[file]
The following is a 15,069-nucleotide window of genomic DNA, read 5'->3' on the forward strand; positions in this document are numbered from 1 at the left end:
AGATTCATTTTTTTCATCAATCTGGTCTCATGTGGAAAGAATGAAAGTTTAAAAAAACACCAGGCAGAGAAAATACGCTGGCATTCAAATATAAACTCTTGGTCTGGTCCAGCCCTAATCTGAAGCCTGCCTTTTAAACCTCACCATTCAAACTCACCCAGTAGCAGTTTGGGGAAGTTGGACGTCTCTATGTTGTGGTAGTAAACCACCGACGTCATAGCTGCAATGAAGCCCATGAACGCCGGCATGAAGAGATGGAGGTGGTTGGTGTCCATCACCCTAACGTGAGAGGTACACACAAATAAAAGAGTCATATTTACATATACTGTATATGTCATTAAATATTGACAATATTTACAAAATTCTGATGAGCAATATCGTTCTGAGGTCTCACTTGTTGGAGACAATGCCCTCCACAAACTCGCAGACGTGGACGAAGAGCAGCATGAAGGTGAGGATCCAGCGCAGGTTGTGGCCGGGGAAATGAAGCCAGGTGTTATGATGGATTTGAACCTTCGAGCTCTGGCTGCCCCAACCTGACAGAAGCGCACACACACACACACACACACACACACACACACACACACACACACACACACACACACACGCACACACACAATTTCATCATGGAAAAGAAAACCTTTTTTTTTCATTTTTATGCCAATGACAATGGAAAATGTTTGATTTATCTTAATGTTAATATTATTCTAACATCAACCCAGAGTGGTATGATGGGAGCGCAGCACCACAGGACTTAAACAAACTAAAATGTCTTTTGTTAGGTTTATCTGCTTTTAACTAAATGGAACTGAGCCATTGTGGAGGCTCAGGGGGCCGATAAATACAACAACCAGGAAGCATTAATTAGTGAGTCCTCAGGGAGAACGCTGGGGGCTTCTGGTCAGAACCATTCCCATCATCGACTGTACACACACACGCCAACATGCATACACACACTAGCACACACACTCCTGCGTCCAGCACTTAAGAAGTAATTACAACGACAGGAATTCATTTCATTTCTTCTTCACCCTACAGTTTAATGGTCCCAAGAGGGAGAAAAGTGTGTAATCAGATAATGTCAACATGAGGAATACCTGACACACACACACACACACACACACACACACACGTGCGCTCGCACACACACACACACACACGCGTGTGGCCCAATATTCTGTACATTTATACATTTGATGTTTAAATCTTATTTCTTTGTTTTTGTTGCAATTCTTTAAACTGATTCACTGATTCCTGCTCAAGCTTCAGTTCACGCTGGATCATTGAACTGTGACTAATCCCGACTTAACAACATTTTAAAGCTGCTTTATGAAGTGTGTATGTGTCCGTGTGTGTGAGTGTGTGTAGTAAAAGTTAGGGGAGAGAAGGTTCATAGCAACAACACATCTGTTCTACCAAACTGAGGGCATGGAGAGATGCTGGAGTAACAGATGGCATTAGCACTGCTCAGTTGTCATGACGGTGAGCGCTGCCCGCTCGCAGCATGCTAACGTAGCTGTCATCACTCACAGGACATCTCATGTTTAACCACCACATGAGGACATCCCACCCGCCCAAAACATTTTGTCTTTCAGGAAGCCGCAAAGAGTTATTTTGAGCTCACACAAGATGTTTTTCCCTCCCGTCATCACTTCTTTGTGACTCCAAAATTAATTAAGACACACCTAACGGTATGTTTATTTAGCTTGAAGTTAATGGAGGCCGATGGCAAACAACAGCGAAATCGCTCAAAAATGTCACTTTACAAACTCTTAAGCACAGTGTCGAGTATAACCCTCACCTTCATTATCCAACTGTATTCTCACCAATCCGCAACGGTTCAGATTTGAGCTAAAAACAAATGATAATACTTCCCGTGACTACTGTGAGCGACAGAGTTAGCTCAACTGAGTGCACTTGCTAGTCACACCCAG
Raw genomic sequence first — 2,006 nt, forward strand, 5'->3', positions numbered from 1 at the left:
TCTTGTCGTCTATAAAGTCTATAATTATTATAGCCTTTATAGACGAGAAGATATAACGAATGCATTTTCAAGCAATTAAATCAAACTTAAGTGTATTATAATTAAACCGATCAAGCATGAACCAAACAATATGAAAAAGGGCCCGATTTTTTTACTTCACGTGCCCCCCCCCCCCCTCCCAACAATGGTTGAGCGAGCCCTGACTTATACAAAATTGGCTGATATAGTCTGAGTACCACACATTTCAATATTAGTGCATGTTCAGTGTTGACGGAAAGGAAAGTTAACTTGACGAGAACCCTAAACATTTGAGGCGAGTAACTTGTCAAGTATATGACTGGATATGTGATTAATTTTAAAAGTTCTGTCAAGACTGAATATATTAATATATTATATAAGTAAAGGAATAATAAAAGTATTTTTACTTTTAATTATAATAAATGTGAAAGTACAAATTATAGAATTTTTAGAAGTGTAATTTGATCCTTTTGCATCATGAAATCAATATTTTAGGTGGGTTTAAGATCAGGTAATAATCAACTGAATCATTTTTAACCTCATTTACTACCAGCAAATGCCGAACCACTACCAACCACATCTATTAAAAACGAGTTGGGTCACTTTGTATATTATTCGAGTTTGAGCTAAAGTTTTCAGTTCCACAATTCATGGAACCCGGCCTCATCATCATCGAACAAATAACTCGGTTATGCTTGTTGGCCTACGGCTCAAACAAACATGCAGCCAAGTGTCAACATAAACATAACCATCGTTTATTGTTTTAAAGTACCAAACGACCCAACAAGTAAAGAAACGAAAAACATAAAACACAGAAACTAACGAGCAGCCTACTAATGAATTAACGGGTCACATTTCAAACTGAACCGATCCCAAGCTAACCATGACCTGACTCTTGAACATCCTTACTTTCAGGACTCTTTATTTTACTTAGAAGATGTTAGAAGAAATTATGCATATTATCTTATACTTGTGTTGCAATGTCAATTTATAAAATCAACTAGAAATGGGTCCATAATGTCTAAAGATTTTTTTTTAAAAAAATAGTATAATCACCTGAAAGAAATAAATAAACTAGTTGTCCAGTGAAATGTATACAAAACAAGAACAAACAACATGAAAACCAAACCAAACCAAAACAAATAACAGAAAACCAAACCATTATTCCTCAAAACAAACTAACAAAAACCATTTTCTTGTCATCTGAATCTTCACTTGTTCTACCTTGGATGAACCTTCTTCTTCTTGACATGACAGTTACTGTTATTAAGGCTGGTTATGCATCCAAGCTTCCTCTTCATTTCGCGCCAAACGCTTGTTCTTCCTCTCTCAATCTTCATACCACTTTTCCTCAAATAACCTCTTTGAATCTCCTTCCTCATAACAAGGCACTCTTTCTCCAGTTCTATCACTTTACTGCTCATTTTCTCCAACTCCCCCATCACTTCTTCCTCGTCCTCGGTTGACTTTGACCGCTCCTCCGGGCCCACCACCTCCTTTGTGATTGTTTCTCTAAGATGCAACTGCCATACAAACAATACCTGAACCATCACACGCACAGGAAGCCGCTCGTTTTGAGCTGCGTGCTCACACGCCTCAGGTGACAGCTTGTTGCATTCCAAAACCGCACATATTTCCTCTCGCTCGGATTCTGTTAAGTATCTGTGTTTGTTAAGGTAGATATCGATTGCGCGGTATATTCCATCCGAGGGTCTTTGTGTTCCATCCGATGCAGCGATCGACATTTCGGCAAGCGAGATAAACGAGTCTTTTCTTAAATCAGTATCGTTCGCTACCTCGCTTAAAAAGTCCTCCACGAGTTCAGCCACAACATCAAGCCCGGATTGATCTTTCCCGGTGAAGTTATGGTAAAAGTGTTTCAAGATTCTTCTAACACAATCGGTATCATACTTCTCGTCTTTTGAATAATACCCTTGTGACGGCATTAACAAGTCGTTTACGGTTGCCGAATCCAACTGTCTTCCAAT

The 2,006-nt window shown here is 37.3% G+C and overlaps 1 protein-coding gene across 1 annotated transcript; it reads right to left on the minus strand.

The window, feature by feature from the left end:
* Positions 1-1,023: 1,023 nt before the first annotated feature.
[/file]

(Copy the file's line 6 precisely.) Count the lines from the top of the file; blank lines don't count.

The window, feature by feature from the left end: